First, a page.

Spiritual Principles

The Paradox of Pain

On the face of it, it’s a paradox. “…by his stripes we are healed.”[i] Pain for God is healing for us. The verse suggests an aspect of healing surrounding pain. Let me illustrate with the following story.

She was a mess in the office in near full blown panic attack. Her dream job was at the tips of her fingers – a counseling job for at-risk youth. Just one problem. She was on a list that prohibited her from getting the job. The list included names such as those who were sexual predators or child abusers or unfit parents. Michelle[ii] had a difficult past. Previously she had married a man who failed to support her and her two children. Unfortunately she saw no way of caring for her children. In an act of love she gave up custody to the state while maintaining weekly visits to her kids.

Getting the Dream Job

Years later she was now getting her life back together. She had come off drugs. She had left an abusive husband. Now she had an opportunity to make a contribution. As a counselor, she would lead young people down a better path than the one she took. This was her dream job. It would not only provide a steady source of income but give her a sense of meaning and purpose. She wanted it badly.

The job process had stalled because no one on this list was allowed to work with youth. The only way to be removed from the system was to appeal through the courts.

She told me through the tears, “I have a daughter that wants to be on disability like myself. That’s not okay. You can’t make it on $745 a month. I want to show them that someone who had a father as a drug dealer and a mother as a prostitute can make it in this life. But now my job is slipping away from me.”

Bridging the Gulf

Michelle needed empathy. She needed to know that she was understood and that it would be okay. Michelle needed someone to come along side her and walk with her even for a moment.

But how could someone like me connect with someone like her? I had a doctorate degree. She had her GED. My father was a physician so I came from privilege. She grew up in poverty. I had a loving family. Her home environment was unstable. It seemed as if there was an impossible gulf between the two of us.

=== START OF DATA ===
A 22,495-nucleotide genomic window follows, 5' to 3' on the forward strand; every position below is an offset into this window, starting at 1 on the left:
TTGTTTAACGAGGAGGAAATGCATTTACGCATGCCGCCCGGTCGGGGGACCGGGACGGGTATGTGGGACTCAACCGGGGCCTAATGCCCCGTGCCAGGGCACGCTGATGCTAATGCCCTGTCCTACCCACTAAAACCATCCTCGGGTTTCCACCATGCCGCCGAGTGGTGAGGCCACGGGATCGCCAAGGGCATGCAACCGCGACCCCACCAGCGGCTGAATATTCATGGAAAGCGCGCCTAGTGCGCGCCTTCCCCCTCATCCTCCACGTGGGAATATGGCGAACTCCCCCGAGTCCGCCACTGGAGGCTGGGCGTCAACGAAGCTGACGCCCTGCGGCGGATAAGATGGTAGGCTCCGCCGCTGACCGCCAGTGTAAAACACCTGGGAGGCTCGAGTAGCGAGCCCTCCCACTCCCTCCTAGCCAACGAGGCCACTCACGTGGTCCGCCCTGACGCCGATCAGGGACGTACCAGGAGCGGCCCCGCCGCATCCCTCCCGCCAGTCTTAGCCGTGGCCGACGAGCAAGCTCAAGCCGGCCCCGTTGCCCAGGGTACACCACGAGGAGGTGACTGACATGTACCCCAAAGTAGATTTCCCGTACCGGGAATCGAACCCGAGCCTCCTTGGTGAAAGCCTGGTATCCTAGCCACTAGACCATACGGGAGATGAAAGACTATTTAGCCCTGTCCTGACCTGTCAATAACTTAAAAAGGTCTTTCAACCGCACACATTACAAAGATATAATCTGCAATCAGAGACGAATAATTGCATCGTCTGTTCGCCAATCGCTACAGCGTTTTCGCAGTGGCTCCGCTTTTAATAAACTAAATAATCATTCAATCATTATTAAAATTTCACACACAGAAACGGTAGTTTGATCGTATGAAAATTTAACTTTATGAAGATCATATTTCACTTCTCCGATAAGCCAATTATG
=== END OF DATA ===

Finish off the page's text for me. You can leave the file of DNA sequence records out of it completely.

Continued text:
My Own Broken Dream

As I listened to her, a painful story of my own rose to the surface. To be clear nothing I had experienced could ever come close to what Michelle had gone through. But perhaps through sharing my own pain and how I had overcome she would receive comfort.

I shared how I had gone through four years of college followed by four years of medical school and gained over $200,000 in debt. It was a long grueling process. But all that hard work would finally get me into my dream residency training program.

Turns out that didn’t happen. I didn’t get in. Worse yet, I found out that they outright rejected me. It was the stuff of broken dreams. I even told Michelle my honest prayer, “God, this was my dream job. Why would you do this to me?”

But years after that painful experience I am now at my dream job. I realized that I had to take my dreams and not grasp onto them so hard. Rather I was to hold onto it loosely and trust that God would bring it back to me.

The Rest of the Story

I saw how Michelle identified with that story, particularly with my honest prayer to God. She seemed comforted to see how I had gone through the pain of a broken dream and made it out okay. She felt understood in that moment.

It was amazing to me how a seemingly impossible chasm was crossed. Though we were quite different, I was able to develop a healing connection with Michelle through a shared pain: broken dreams.

While our achievements separate us, it is our pain that unites us. It brings us together because we see ourselves in the other. Pain, perhaps more than any other human experience, connects us to each other.

God operated on this same principle. He drew close to us by taking on our pain. Pain, therefore, takes on a redemptive dimension. It was by his wounds that we receive healing.

In the same way, our own pain can take on healing and redemptive aspects. Sharing our pain serves to connects us to our patients. Sharing what God did for us in our pain connects the patient with God.

 

 

[i] Isaiah 53:5

[ii] Pseudonym

 

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